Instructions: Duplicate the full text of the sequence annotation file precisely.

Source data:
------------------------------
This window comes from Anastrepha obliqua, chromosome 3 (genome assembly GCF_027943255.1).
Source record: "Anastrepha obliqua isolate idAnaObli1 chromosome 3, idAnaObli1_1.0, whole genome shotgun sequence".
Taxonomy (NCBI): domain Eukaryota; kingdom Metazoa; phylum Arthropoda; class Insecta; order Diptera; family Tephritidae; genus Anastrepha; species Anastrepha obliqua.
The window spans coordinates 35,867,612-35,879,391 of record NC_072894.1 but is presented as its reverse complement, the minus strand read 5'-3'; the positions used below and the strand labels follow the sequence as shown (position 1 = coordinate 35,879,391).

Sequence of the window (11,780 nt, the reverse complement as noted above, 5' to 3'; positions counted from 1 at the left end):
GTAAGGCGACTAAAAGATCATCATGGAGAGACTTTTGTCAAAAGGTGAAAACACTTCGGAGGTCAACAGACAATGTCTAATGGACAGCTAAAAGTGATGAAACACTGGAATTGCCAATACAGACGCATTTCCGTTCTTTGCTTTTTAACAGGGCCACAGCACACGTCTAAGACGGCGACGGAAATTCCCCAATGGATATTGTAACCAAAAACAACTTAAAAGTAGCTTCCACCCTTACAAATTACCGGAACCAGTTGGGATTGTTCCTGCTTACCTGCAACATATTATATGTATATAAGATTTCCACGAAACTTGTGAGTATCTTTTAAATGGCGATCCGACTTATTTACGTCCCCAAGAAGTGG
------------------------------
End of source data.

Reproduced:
This window comes from Anastrepha obliqua, chromosome 3 (genome assembly GCF_027943255.1).
Source record: "Anastrepha obliqua isolate idAnaObli1 chromosome 3, idAnaObli1_1.0, whole genome shotgun sequence".
Taxonomy (NCBI): domain Eukaryota; kingdom Metazoa; phylum Arthropoda; class Insecta; order Diptera; family Tephritidae; genus Anastrepha; species Anastrepha obliqua.
The window spans coordinates 35,867,612-35,879,391 of record NC_072894.1 but is presented as its reverse complement, the minus strand read 5'-3'; the positions used below and the strand labels follow the sequence as shown (position 1 = coordinate 35,879,391).

Sequence of the window (11,780 nt, the reverse complement as noted above, 5' to 3'; positions counted from 1 at the left end):
GTAAGGCGACTAAAAGATCATCATGGAGAGACTTTTGTCAAAAGGTGAAAACACTTCGGAGGTCAACAGACAATGTCTAATGGACAGCTAAAAGTGATGAAACACTGGAATTGCCAATACAGACGCATTTCCGTTCTTTGCTTTTTAACAGGGCCACAGCACACGTCTAAGACGGCGACGGAAATTCCCCAATGGATATTGTAACCAAAAACAACTTAAAAGTAGCTTCCACCCTTACAAATTACCGGAACCAGTTGGGATTGTTCCTGCTTACCTGCAACATATTATATGTATATAAGATTTCCACGAAACTTGTGAGTATCTTTTAAATGGCGATCCGACTTATTTACGTCCCCAAGAAGTGG